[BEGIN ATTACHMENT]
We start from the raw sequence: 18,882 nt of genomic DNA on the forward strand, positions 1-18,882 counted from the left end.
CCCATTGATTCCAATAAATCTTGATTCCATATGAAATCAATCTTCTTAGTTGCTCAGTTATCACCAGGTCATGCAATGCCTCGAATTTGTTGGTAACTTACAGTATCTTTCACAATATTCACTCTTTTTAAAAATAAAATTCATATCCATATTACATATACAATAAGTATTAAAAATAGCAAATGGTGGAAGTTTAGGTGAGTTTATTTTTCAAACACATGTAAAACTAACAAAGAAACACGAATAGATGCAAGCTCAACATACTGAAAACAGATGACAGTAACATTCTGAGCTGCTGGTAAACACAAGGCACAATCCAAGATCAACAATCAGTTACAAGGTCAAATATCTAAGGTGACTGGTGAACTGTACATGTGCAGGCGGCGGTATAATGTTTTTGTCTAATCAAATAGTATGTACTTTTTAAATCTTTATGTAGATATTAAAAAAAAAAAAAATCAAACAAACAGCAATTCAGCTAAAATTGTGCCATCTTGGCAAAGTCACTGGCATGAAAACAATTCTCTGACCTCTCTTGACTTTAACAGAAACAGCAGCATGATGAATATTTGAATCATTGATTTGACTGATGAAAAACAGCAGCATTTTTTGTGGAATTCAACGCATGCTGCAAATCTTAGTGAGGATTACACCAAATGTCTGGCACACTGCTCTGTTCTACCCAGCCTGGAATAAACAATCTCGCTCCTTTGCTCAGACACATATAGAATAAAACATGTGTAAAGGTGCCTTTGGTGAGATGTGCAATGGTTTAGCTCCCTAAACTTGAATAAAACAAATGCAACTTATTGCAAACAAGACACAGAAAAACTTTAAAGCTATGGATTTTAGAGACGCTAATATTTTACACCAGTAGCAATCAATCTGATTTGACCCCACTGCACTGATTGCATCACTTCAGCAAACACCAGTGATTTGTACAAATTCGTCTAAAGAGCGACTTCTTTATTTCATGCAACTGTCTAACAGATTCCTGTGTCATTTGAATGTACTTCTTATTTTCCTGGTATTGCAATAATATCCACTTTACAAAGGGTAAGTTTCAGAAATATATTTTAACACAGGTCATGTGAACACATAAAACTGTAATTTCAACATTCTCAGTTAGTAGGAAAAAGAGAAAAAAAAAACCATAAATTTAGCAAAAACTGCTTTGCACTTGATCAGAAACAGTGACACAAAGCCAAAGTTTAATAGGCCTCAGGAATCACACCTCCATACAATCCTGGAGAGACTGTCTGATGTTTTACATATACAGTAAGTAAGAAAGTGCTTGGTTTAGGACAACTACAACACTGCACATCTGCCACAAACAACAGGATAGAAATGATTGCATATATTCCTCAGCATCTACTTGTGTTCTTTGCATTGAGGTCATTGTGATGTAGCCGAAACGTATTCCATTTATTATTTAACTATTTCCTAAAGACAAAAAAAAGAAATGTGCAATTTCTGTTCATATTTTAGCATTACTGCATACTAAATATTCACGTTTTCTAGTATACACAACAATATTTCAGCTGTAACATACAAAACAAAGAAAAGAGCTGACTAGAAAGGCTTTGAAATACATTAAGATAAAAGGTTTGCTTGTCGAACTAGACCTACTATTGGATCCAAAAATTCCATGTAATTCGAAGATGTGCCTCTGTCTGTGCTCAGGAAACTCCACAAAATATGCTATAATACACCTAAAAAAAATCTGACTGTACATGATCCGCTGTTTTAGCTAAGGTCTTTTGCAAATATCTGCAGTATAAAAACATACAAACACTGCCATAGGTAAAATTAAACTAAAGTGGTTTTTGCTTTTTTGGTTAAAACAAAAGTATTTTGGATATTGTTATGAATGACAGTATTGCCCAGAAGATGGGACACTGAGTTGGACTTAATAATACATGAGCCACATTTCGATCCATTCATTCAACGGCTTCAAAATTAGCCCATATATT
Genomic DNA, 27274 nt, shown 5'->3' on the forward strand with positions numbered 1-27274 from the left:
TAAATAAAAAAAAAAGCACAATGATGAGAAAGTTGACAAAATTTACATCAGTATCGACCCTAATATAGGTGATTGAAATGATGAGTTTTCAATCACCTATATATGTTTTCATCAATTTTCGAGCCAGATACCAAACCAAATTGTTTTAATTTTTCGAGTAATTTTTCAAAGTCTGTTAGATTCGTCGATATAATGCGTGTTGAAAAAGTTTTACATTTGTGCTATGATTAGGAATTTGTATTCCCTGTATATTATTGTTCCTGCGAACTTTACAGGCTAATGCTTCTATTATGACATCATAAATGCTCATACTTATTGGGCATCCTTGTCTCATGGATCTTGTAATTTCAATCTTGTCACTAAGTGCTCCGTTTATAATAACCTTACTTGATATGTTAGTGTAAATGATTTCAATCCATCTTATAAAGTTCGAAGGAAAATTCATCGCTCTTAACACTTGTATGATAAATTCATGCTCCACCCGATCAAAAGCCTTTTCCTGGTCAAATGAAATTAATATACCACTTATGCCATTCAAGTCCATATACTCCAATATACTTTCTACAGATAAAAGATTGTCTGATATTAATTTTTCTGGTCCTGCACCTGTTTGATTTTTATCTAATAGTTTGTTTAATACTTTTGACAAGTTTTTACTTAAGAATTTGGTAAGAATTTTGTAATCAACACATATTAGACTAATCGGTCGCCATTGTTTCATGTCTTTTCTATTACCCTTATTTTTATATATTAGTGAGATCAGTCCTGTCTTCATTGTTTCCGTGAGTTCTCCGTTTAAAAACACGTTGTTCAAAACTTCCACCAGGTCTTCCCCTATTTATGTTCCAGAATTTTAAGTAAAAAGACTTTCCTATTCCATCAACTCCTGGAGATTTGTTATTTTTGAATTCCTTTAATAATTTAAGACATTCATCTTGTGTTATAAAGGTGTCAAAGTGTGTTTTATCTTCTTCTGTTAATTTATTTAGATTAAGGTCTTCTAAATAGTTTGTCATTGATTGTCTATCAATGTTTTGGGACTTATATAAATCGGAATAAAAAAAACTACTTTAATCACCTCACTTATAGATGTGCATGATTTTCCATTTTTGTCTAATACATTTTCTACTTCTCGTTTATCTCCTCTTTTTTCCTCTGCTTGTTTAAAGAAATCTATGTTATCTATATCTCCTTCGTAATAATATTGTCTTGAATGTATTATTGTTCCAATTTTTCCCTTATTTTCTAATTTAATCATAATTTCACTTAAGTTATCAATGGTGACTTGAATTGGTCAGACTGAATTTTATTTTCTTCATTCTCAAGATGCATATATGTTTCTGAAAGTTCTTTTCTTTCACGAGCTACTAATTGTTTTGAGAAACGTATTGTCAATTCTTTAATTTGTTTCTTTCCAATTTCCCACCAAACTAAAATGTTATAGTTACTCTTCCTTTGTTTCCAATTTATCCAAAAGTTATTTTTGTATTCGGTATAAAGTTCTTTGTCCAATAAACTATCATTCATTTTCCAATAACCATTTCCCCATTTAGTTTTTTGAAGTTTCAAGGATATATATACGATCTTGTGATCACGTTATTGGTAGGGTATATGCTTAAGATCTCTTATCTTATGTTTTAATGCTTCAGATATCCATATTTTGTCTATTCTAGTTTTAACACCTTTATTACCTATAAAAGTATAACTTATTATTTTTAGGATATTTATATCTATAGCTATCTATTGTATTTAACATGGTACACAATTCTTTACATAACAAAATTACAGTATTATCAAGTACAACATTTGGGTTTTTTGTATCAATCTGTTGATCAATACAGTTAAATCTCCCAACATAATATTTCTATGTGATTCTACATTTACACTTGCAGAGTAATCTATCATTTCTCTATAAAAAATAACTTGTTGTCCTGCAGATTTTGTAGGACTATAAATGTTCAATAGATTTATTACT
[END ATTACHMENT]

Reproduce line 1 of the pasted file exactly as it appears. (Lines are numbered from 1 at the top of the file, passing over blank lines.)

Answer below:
We start from the raw sequence: 18,882 nt of genomic DNA on the forward strand, positions 1-18,882 counted from the left end.